Precious Gifts: The Consequences of Reading in Grade 10

A student asked me today, “When are we going to start that Poetry unit?”

I have more than once looked at the cardboard box of Grade 10 poetry textbooks and asked the same question. The box sits neglected in an my otherwise abandoned classroom as I have spent the entire semester teaching in the library or computer labs.

“But we would have to stop what we are doing,” I replied, “and I like what we are doing.”

These are the times I have to remind myself that it is not so much about what text we are reading, it is about about what we are doing with the text we are reading. The “what” we read is secondary to the “how” or “why”. In Language Arts the “ends” is the “means.”

Students need to read some every day, and write some every day, be accountable to someone every day. The formula seems intuitive enough to me.

“Schools should be creating men and women who are capable of doing new things, not simply repeating what other generations have done.” — Jean Piaget

I really see the “new” gains made by this simple formula with this semester’s Grade 10 class.

For this class, as any other, success emphasized the following: individual work habits, homework, home reading, school reading, keeping track of missing or late assignments, attendance, accounting for reading/homework witnessed by parents, and keeping extracurricular coaches “in the loop.” By Christmas break, 14 students will have read over 80 books.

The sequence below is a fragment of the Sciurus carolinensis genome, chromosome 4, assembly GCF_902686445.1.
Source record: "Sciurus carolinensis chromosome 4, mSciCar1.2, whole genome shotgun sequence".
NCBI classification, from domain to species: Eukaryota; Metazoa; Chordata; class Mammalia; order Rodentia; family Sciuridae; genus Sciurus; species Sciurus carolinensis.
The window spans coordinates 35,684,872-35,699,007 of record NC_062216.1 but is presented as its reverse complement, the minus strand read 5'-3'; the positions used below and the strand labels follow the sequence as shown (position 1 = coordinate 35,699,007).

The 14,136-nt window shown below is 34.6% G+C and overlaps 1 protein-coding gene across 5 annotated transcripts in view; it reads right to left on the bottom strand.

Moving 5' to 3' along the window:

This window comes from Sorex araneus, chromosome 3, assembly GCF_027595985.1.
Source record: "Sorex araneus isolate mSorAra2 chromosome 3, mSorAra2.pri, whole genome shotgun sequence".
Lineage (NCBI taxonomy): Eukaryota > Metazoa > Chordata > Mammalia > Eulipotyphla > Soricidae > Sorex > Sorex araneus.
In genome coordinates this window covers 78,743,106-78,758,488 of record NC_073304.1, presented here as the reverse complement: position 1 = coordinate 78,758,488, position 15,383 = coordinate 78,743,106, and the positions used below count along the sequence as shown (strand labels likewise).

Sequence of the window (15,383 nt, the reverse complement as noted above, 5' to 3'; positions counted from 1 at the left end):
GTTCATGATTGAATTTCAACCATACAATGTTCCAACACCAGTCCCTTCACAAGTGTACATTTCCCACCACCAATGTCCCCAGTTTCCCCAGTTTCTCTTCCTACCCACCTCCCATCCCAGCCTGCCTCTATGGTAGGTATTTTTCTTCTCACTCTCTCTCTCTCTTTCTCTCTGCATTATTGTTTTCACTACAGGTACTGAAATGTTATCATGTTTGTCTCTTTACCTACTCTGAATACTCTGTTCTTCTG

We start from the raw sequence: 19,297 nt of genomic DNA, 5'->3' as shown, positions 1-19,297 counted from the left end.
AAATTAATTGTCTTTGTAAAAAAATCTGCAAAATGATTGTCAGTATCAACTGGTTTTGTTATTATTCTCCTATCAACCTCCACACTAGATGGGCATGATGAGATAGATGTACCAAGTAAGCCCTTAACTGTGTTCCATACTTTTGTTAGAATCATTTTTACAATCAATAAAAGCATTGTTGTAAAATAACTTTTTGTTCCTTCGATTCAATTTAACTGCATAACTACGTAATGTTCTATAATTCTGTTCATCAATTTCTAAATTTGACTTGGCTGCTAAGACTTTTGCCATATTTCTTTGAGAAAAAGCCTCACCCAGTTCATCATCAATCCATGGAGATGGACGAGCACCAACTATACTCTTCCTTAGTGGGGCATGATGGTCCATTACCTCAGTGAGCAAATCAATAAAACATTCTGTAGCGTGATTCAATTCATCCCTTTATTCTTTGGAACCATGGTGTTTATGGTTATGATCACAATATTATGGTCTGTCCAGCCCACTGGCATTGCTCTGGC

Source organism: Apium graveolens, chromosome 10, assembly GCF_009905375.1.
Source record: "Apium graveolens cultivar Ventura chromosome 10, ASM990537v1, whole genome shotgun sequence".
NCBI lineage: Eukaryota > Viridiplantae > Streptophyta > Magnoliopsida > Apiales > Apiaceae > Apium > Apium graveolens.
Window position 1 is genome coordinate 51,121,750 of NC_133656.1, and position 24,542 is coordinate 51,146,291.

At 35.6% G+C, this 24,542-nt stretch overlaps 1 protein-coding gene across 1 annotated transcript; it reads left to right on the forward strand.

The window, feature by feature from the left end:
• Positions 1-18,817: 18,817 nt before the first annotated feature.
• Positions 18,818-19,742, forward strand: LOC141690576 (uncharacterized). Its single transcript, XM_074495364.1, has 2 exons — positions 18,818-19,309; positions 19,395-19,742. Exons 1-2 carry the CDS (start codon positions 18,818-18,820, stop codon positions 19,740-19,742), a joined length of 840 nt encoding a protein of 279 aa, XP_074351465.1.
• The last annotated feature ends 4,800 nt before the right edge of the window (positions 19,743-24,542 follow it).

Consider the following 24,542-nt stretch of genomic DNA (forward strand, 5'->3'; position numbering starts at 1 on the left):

Students have overwhelmingly been proud of the books they have read, proud of the writing they have done. They wrote about themselves, other texts, and the world. They picked their own texts, they selected their own focus questions, they developed their own voices.

This class was special, we were in a library every day. We surfed the net and wrote to a blog, every day. I enjoyed reading responses to dozens of different books by emerging and maturing voices. With the iblogs, I checked that progress every day.

We put our feet up if they were clean, we traded in a lousy book for a better one. We read and wrote as much or as little as we were able. We took time to read, time we tracked in detail every day.

This is the first class I have ever required students to have a Public Library card. Radical stuff.

This is the first class where every student kept a “Reading Log” and I insisted that parents and teachers sign as witness every time the student read. I even invented an arbitrary calculation: “Home Reading Ratio”. Students divided the number of pages read by the number of pages read at home.

I am embarrassed to postulate that I may have students, in older grades, that have NEVER read a book that the class has not read together. I will never say that about these readers.

Each student received a tonne of time to read, a tonne of time to connect. Precious gifts.

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